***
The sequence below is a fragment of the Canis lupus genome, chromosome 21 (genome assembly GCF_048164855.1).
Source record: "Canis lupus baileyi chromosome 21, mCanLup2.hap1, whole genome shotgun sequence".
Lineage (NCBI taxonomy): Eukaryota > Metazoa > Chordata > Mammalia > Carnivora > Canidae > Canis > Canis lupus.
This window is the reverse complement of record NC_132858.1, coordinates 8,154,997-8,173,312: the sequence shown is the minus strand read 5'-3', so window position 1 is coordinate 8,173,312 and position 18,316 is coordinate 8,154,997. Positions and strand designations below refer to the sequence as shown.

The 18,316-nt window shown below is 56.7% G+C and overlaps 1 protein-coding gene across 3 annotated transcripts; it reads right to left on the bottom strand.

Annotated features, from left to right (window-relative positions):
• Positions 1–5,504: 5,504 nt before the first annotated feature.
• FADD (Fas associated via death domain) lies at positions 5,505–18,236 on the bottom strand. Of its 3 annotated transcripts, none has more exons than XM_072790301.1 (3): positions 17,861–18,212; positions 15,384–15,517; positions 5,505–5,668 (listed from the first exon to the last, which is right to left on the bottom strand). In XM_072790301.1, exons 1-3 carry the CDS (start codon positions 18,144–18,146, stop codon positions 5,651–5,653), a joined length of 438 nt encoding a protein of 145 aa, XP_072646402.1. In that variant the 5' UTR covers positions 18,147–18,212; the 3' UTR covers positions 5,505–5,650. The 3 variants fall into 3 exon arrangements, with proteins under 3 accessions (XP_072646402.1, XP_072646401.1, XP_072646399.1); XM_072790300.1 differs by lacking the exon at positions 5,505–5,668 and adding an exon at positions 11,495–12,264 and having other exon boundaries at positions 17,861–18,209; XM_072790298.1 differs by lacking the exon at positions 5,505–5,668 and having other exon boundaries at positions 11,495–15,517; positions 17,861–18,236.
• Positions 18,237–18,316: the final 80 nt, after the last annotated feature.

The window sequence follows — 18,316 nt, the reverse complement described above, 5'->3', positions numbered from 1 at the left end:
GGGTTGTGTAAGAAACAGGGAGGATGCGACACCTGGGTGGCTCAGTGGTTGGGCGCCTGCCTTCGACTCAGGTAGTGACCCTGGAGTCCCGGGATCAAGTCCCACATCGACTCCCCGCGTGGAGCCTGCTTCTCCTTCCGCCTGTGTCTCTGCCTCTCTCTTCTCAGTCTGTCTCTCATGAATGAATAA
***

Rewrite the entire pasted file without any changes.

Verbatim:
The sequence below is a fragment of the Canis lupus genome, chromosome 21 (genome assembly GCF_048164855.1).
Source record: "Canis lupus baileyi chromosome 21, mCanLup2.hap1, whole genome shotgun sequence".
Lineage (NCBI taxonomy): Eukaryota > Metazoa > Chordata > Mammalia > Carnivora > Canidae > Canis > Canis lupus.
This window is the reverse complement of record NC_132858.1, coordinates 8,154,997-8,173,312: the sequence shown is the minus strand read 5'-3', so window position 1 is coordinate 8,173,312 and position 18,316 is coordinate 8,154,997. Positions and strand designations below refer to the sequence as shown.

The 18,316-nt window shown below is 56.7% G+C and overlaps 1 protein-coding gene across 3 annotated transcripts; it reads right to left on the bottom strand.

Annotated features, from left to right (window-relative positions):
• Positions 1–5,504: 5,504 nt before the first annotated feature.
• FADD (Fas associated via death domain) lies at positions 5,505–18,236 on the bottom strand. Of its 3 annotated transcripts, none has more exons than XM_072790301.1 (3): positions 17,861–18,212; positions 15,384–15,517; positions 5,505–5,668 (listed from the first exon to the last, which is right to left on the bottom strand). In XM_072790301.1, exons 1-3 carry the CDS (start codon positions 18,144–18,146, stop codon positions 5,651–5,653), a joined length of 438 nt encoding a protein of 145 aa, XP_072646402.1. In that variant the 5' UTR covers positions 18,147–18,212; the 3' UTR covers positions 5,505–5,650. The 3 variants fall into 3 exon arrangements, with proteins under 3 accessions (XP_072646402.1, XP_072646401.1, XP_072646399.1); XM_072790300.1 differs by lacking the exon at positions 5,505–5,668 and adding an exon at positions 11,495–12,264 and having other exon boundaries at positions 17,861–18,209; XM_072790298.1 differs by lacking the exon at positions 5,505–5,668 and having other exon boundaries at positions 11,495–15,517; positions 17,861–18,236.
• Positions 18,237–18,316: the final 80 nt, after the last annotated feature.

The window sequence follows — 18,316 nt, the reverse complement described above, 5'->3', positions numbered from 1 at the left end:
GGGTTGTGTAAGAAACAGGGAGGATGCGACACCTGGGTGGCTCAGTGGTTGGGCGCCTGCCTTCGACTCAGGTAGTGACCCTGGAGTCCCGGGATCAAGTCCCACATCGACTCCCCGCGTGGAGCCTGCTTCTCCTTCCGCCTGTGTCTCTGCCTCTCTCTTCTCAGTCTGTCTCTCATGAATGAATAA